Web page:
Fall is not my favourite time of year, in fact it is probably my least favourite season here in Canada. (Almost) everything in my gardens is dying off and there is a distinct chill in the air hinting at the winter weather that is lurking around the corner. There are a (measly) few things however that I do like about the season. On my list of the best things about fall are…
warm, fuzzy sweaters
boots, especially the little, lightweight ones (booties) that go with every outfit
glorious splashes of orange, yellow and red provided by the leaves in the otherwise drab landscape
the roses in the gardens that just don’t want to give it up
We have frost in the forecast for the Ottawa area tonight. Isn’t it a bit early for that? To me, it’s a nasty “f” word…
3:24 PM EDT Thursday 04 October 2018 Frost advisory in effect for: Ottawa North – Kanata – Orléans Ottawa South – Richmond – Metcalfe Frost may damage some crops in frost-prone areas.
To us gardeners, that means our annual plants and crops will be dead tomorrow morning. Fortunately, I have already moved any I wish to preserve inside. Other than this one night of near freezing temperatures, the weather looks pretty mild for the next few weeks, meaning my gardening season isn’t over quite yet.
No doubt we have had an extreme summer this year in Ontario. Extremely high temperatures and accompanying drought conditions were followed by an extreme amount of rainfall over a very short time period, then topped off with an over abundance of annoying, hungry mosquitoes.
We should be moving up this list as our daytime temperatures are still soaring high. The good news is our evening/night temperatures are currently cooler, much better for sleeping. Most people will agree, moderate is much more tolerable than extreme.
Despite the extreme weather we have experienced, after last summer’s lack of sunshine and heat, no one can complain we did not get enough of either this summer. I must admit thought, this extreme summer has limited my time in my gardens!
Gardening in the rain is usually not a problem for me, in fact I prefer a light drizzle to the intense heat we have been experiencing lately. A light rain keeps me cool and keeps the bugs away. It also cuts down on the amount of sunscreen I use. I do draw the line however at thunderstorms or torrential downpours.
Today started off great. A light rain was falling so I headed to one of my favourite gardens, located in the exclusive and very private setting of the Kanata Rockeries which were designed by one of the founding fathers of Kanata Bill Teron.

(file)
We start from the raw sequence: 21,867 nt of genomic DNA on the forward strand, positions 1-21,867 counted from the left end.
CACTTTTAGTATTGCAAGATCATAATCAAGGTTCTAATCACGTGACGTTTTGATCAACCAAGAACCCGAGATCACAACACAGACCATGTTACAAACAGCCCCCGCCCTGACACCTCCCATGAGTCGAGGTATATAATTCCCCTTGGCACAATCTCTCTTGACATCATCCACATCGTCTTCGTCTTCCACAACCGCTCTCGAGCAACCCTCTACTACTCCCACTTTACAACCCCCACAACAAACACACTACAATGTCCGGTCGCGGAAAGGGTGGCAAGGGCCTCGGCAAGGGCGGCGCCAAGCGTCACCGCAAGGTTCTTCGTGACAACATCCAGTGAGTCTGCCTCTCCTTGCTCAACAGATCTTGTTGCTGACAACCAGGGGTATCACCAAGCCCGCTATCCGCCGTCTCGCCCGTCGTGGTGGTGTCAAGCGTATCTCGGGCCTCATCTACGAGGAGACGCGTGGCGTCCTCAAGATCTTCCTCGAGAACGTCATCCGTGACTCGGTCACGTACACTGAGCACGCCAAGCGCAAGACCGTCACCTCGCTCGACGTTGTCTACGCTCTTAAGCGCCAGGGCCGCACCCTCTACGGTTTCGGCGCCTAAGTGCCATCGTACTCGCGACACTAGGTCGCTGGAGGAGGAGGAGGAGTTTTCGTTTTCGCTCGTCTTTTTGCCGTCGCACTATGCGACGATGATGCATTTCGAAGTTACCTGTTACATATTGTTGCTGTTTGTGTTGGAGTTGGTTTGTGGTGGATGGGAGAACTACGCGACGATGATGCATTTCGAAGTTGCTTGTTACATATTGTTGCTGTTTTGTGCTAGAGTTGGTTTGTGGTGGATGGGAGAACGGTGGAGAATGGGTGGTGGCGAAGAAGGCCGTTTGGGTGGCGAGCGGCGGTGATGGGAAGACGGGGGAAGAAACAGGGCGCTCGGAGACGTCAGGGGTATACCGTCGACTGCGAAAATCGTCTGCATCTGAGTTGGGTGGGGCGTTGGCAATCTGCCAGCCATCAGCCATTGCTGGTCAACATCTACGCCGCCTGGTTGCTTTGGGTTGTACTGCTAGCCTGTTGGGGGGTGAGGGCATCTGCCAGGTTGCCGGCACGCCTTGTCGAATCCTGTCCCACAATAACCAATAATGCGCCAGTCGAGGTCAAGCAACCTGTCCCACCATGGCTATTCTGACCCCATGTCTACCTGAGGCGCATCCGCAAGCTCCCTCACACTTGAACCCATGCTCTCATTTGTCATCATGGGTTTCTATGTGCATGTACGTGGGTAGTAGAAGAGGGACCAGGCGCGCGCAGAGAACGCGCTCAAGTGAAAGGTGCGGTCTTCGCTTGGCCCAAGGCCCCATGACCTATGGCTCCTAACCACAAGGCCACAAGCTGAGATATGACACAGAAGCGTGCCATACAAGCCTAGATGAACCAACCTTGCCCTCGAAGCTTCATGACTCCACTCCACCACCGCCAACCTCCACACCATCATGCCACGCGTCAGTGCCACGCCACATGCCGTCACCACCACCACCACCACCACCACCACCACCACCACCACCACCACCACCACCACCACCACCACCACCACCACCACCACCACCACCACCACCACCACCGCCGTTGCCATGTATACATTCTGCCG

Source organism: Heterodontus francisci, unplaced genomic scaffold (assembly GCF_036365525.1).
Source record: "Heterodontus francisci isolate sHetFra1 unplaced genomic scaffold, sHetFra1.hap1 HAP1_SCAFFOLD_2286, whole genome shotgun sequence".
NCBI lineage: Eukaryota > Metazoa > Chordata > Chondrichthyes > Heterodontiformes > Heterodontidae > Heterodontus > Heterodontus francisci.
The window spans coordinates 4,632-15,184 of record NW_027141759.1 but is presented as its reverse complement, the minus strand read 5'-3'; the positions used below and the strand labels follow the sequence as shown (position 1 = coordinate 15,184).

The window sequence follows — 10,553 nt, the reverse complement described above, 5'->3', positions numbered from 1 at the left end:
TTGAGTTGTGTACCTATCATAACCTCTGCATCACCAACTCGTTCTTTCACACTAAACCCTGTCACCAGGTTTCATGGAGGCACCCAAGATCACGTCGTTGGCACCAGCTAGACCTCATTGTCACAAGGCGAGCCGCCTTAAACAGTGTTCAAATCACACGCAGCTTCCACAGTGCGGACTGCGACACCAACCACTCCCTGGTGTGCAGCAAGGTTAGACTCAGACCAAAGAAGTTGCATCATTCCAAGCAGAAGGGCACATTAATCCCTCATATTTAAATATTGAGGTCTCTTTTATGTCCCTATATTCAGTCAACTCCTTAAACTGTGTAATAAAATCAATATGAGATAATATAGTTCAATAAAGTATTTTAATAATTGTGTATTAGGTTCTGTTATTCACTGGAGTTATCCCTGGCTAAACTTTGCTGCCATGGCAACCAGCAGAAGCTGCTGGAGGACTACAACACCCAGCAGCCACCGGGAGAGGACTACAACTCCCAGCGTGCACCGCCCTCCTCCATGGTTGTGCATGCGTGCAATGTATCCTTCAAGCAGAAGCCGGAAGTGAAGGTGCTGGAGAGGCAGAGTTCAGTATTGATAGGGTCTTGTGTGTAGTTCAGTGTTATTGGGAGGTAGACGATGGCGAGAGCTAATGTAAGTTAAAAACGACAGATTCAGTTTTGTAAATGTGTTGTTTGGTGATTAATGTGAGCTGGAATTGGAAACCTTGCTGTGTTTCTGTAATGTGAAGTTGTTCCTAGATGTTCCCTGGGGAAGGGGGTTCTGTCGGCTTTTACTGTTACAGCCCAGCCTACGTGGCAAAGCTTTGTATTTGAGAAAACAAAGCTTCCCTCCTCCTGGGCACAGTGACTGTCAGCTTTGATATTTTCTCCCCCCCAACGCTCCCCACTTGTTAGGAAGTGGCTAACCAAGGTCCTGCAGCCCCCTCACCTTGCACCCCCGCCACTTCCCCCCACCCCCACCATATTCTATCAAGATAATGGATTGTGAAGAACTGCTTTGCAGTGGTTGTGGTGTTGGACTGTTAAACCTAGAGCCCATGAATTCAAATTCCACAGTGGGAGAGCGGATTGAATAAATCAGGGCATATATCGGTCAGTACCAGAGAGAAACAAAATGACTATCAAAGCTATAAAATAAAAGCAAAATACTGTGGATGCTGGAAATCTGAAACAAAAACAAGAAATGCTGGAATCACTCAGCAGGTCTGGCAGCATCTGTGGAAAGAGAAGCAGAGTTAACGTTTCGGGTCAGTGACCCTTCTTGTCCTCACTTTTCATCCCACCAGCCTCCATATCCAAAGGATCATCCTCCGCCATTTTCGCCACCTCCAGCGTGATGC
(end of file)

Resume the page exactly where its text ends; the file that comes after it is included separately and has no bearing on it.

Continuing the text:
Then the dark(er) clouds rolled in bringing heavier rainfall and distant thunder…
That was my cue to head (run) to my van. When the downpour did not let up after five minutes and the thunder got closer, I headed home.
If you haven’t noticed, Ottawa is in the middle of a heat wave, as are many places throughout Canada. I wonder if we payed a tariff on the heat coming from the US of A. Perhaps Donald Trump hasn’t thought of that yet. If he did, we would have to retaliate and charge Americans a tariff on the cold fronts we send you every winter (currently) for free.
Seriously, the heat and humidity are so high that it’s just too hot for me to spend more than a few minutes in anyone’s gardens this week. So, what else can a gardener do in this heat? Well, I met a friend for coffee this morning and power washed my front veranda this afternoon. Even though there was cool water involved, the power washing was a hot and dangerous job. As I was reaching into the back of my van to remove my power washer, I heard a hissing noise just before the back trunk slammed down on my head. Just what I needed, a concussion to go with the possible heat stroke.
I guess that gives me something to work on tomorrow…getting the struts (that’s what my mechanic told me they are called) on the trunk repaired. Then I will spend some time with my baby granddaughter. After that I can continue working on the quilt I am making for my almost five year old granddaughter. Although quilting is usually a winter passion of mine, this heat wave will give me some time to work on the project that is (still) spread out on my dining room table.
That’s Canada for you. Heat waves and cold snaps alike tend to make us retreat to the comfort of ourair conditioned or heated homes. Just forget I mentioned the word tariff, I wouldn’t want to put ideas in anyone’s head!